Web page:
3. Brightest Cluster Galaxy (BCG) : One of the oldest methods is also the simplest: it assumes that the brightest elliptical galaxy in a big, rich cluster always has exactly the same luminosity. Why? Good question. In my opinion, this is an assumption of desperation: when we look at VERY distant clusters, we can see only the brightest galaxies, and measure few of them with precision. Brightest cluster galaxies are the only game in town...

    To be fair, there are indications that in many clusters, the very brightest members really are quite similar. For example, if all such galaxies really do have the same luminosity, then they should fall in a straight line in this diagram:

    It appears that these galaxies are most similar if one looks in the near-infrared, possibly because the obscuring effects of any dust are minimized.

    Overall, the BCG method is relatively imprecise (good to only about 10 or 15 percent, at best, with careful selection), but it can be used to very great distances.

Galaxies are built on the same plan

Ordinary galaxies are certainly not all the same: there are big ones, small ones, spirals, ellipticals, bright and faint galaxies. So, it's obvious that they aren't standard candles. But perhaps there are some common features -- blueprints, one might say -- which underlie the structure of galaxies. If we understand these blueprints, we might be able to predict the luminosity of a galaxy from some other, more easily measured property.

  1. Surface Brightness Fluctuations (SBF): Galaxies are made up of stars -- lots and lots of stars. In nearby galaxies, we can make out individual stars:

    But in distant galaxies, the stars all blur together to form what looks like a smooth bright area.

    But if one looks very closely, one can see some "lumpiness" in pictures of distant galaxies. It's similar to the way that a smooth, nearly continuous reproduction of a photograph breaks up into "lumps" if one zooms in far enough:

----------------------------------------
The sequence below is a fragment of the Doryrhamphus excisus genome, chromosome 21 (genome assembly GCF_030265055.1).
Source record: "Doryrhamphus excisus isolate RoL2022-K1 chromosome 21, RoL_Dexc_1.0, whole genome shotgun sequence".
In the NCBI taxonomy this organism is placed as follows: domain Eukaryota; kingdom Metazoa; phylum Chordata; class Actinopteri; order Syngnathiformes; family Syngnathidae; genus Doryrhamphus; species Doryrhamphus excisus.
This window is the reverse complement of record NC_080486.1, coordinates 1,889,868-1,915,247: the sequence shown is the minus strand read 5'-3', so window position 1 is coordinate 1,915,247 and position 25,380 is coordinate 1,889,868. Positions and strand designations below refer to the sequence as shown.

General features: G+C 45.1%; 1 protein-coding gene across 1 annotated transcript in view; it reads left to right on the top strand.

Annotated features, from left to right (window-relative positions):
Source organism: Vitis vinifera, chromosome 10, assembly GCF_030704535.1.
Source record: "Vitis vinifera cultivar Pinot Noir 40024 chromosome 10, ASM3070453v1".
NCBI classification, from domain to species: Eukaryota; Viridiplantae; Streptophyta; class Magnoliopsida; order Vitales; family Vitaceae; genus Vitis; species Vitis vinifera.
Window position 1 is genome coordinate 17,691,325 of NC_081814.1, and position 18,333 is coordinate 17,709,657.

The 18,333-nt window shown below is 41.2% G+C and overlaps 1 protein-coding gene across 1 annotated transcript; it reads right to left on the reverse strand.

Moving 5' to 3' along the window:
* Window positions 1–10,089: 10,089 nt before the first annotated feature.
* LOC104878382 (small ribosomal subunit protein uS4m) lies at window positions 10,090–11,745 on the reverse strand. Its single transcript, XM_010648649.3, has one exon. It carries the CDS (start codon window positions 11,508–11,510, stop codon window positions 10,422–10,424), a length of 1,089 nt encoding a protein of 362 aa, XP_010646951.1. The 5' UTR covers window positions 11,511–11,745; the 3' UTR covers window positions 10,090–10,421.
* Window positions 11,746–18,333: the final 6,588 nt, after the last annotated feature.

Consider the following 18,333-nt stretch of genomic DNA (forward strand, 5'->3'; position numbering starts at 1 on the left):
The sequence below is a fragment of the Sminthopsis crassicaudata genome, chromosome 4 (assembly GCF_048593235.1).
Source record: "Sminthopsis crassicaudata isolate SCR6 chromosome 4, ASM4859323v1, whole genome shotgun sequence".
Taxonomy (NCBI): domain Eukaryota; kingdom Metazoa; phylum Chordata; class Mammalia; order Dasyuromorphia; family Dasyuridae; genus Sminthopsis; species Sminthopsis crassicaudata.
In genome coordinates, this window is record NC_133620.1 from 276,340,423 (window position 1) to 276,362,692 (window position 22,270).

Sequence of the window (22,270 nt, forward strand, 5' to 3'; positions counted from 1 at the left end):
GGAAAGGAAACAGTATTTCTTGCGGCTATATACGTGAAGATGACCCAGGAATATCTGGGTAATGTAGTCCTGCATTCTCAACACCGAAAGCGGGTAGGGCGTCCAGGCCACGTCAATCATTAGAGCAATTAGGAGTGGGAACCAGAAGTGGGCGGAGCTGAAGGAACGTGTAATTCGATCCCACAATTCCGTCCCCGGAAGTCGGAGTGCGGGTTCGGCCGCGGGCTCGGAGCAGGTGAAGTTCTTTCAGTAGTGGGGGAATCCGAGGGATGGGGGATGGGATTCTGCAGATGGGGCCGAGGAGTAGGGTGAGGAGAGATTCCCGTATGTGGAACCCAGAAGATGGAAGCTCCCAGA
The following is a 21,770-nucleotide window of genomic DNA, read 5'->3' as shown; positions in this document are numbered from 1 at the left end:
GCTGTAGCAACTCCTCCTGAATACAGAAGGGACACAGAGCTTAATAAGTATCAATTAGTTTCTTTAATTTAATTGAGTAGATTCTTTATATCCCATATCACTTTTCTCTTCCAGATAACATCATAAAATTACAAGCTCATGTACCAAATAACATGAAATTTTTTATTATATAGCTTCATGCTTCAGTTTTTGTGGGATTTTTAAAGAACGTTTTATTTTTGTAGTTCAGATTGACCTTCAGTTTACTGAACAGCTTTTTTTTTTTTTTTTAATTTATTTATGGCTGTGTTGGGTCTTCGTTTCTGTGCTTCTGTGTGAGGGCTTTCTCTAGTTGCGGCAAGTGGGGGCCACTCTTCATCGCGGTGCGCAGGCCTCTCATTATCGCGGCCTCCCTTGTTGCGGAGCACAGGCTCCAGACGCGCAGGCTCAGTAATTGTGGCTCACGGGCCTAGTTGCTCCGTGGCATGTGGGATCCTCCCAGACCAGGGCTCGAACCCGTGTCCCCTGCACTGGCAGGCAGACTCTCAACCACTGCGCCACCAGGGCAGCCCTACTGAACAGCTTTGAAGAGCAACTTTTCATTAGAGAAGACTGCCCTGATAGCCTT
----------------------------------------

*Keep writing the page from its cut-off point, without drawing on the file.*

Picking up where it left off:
The amount of lumpiness gives us a clue to the galaxy's distance:

    By measuring the size of the surface brightness fluctuations, we can estimate the distance to a galaxy. This method does assume that the stellar populations in all galaxies (or maybe all elliptical galaxies) is very similar, and that most of the "lumpiness" is due to old stars near the peak of the red giant branch, and that the luminosity of those stars in the red giant branch is the same in different galaxies. That's a bunch of assumptions ... but it appears, empirically, that they are often satisfied.

    The SBF method can be used out to about 60 Mpc from the ground (about twice as far as the Virgo cluster), and out to about 120 Mpc from space (about as far as the Coma cluster).

  2. Luminosity vs. Rotation: Suppose that there are two galaxies, with identical shapes, sizes and structures, but one (galaxy A) contains twice as many stars as the other (galaxy B). Then we might expect:

    It turns out that the factor by which stars move faster in galaxy A is not simply "2"; instead, one can show with some basic calculations that it's closer to a factor of about sqrt(2), or 1.4. But, whatever the factor is (and, in real life, it's complicated by the range of sizes of spiral galaxies), it's clear that more stars should lead to faster motions.

    A pair of astronomers named Tully and Fisher made a bunch of observations to check this idea: they measured

    When the compared the luminosities to the orbital velocities, they found exactly the sort of relationship which the theory predicts:

    Now, the relationship isn't a very tight one: there's a lot of scatter. That means that the Tully-Fisher method is imprecise: it yields a distance to a single galaxy with an uncertainty of about 20 percent. On the other hand, spiral galaxies are common, so one might hope to average the distances to many spirals in a single cluster and find a precise distance to the cluster.

Basic Physical principles

The two basic ideas underlying the methods described so far are:

Both of these ideas are just that: ideas about the similarity of whole classes of objects. It surely would be nice if these objects really were as similar as we hope ... but there's no guarantee that they are.

Another approach is to study a single object, not a group, and apply basic physical principles to figure out its particular properties: size, mass, luminosity. This idea is attractive because it makes no assumptions about a whole group of objects. There are two techniques for measuring distances which follow this approach.

  1. Type II Supernovae: When a very massive star (more than 8 or 10 solar masses) reaches the end of its life, it contains a very large, extended outer envelope of hydrogen, surrounding a dense, compact, core of heavier elements.